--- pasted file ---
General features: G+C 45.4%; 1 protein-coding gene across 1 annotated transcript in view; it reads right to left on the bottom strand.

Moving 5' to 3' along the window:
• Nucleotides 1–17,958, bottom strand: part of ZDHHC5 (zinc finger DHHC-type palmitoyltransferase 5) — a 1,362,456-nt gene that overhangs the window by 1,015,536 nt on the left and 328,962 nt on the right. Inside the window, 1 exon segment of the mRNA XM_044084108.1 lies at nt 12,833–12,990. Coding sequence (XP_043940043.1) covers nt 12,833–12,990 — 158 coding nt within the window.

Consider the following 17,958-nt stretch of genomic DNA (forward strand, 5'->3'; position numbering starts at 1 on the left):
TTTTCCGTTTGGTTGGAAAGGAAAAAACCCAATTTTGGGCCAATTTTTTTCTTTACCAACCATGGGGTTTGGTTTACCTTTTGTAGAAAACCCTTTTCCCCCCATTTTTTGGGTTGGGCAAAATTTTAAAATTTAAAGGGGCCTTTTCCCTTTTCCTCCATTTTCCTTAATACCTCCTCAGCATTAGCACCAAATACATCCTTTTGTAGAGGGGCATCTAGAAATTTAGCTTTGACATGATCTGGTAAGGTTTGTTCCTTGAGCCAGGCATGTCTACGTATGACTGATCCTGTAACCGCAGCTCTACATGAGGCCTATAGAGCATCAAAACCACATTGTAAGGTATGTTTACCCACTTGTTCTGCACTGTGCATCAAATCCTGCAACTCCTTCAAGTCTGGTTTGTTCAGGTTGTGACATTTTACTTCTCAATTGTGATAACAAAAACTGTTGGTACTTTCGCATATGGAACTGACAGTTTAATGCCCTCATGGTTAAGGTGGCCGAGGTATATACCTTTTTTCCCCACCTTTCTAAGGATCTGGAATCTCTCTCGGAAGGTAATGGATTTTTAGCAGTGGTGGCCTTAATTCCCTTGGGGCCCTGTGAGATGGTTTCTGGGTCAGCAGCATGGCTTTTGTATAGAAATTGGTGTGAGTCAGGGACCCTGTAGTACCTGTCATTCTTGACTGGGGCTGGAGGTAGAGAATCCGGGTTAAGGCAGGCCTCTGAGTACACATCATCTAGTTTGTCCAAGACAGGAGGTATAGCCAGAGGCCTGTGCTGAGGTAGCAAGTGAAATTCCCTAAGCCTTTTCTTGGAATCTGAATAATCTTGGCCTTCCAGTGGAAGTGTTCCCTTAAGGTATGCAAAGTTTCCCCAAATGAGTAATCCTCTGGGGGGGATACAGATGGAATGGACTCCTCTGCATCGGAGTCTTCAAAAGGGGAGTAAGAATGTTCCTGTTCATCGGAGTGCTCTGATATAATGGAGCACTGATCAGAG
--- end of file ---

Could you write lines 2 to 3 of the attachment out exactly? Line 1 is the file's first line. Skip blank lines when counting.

Moving 5' to 3' along the window:
• Nucleotides 1–17,958, bottom strand: part of ZDHHC5 (zinc finger DHHC-type palmitoyltransferase 5) — a 1,362,456-nt gene that overhangs the window by 1,015,536 nt on the left and 328,962 nt on the right. Inside the window, 1 exon segment of the mRNA XM_044084108.1 lies at nt 12,833–12,990. Coding sequence (XP_043940043.1) covers nt 12,833–12,990 — 158 coding nt within the window.